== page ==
“I’m bisexual and I’ve never had to come out. I haven’t hidden it but I don’t declare it. I’m not going to meet someone and say, “Hi, I’m Ever and I’m bisexual.” For a start, I don’t think my sexuality is anyone’s business. But it’s not that simple, is it? When I introduce my husband people will assume I’m hetero and that bothers me. If I’d married a woman people would assume I was gay. That bothers me too. It also bothered me when equal marriage rights came into effect in Scotland and many headlines read: ‘Gay marriage law…’ I felt invisible. It’s not ‘gay marriage’. It’s ‘equal marriage’ or just ‘marriage’. Our society is stuck in a binary of us and them. It’s not that simple.”
I recently took part in the Bisexual Visibility Experiment and wrote this piece.
In a way, it’s a bit all over the place as I’m saying “I’m bi, but really pan, but actually I’m Queer, but yaay for bi.” My piece provoked some great discussion in the land of social media, with a surprising number of people agreeing with the sentiments, which was nice. This was my favourite comment:
“I see your point about political tactical visibility but at this stage I’ve left bisexuality behind because it’s just another addition to standpoint speaking as politics. I think one either has to choose to exclaim one is against any normative sexual and gender politics (hetero normative but also the ever increasing letters of lgbtiqa. ..) and stand as minoritarian by enunciation of queerness. So that’s why I’m 100% with you on preferring queer. I’ve been in some pretty hetero relationships with women and my relationship with my husband is nothing hetero normative and we fancy who we fancy beyond stupid signified bodies. You express the specificity and diversity of desire beautifully in this diary and it seems beyond bi to me.”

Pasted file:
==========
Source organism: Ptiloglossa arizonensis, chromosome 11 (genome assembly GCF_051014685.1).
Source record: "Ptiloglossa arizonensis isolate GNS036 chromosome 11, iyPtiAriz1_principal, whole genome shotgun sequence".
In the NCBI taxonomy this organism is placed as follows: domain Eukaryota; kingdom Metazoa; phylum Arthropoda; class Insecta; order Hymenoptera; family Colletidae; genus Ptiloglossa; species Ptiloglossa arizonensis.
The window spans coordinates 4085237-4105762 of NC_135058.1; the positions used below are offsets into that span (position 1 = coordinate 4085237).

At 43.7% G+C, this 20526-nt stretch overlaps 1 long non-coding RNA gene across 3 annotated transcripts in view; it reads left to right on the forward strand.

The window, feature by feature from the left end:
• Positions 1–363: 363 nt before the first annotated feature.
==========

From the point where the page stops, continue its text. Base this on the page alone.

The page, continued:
Taking part in the experiment and writing the piece was my way to talk about Queer via bi, especially when I identified as bi for years but didn’t really talk about it much. It’s my way of ‘coming out’ but highlighting how problematic ‘coming out’ is, and how problematic identity politics can be.
There was another story on the site that I found really sad:
“I discussed it with my parents and brother over lunch and although they said they were all for diversity, they could not bring themselves to say the word bisexual, in the same way they can never say gay or lesbian, they just say diversity is good.”
Which brings me back to the fact that it’s still important to support people who identify as ‘bi’ or any other non-hetero sexuality. I may have moved beyond bi, but when there’s people in the world who can’t even bring themselves to say the word, I will most definitely support those who identify as bisexual. The above quote highlights that people can ‘tolerate’ (I hate that word) ‘different’ sexualities/identities as long as they don’t have to face it head-on on a personal level. The whole ‘us’/’them’ thing is ridiculous to me. At the risk of sounding a naive hippy, there is no ‘us/them’; it’s all a construction – a means to categorise and control and set people against each other. Let’s smash that construction.
There will always be the ‘othering’ of people we don’t think are like us, people we want to keep at a distance; bisexuality problematizes the ability to ‘other’ because bi is hetero, homo, and neither. The existence of bisexuality decentres heterosexuality, positioning it as one side of two extremes.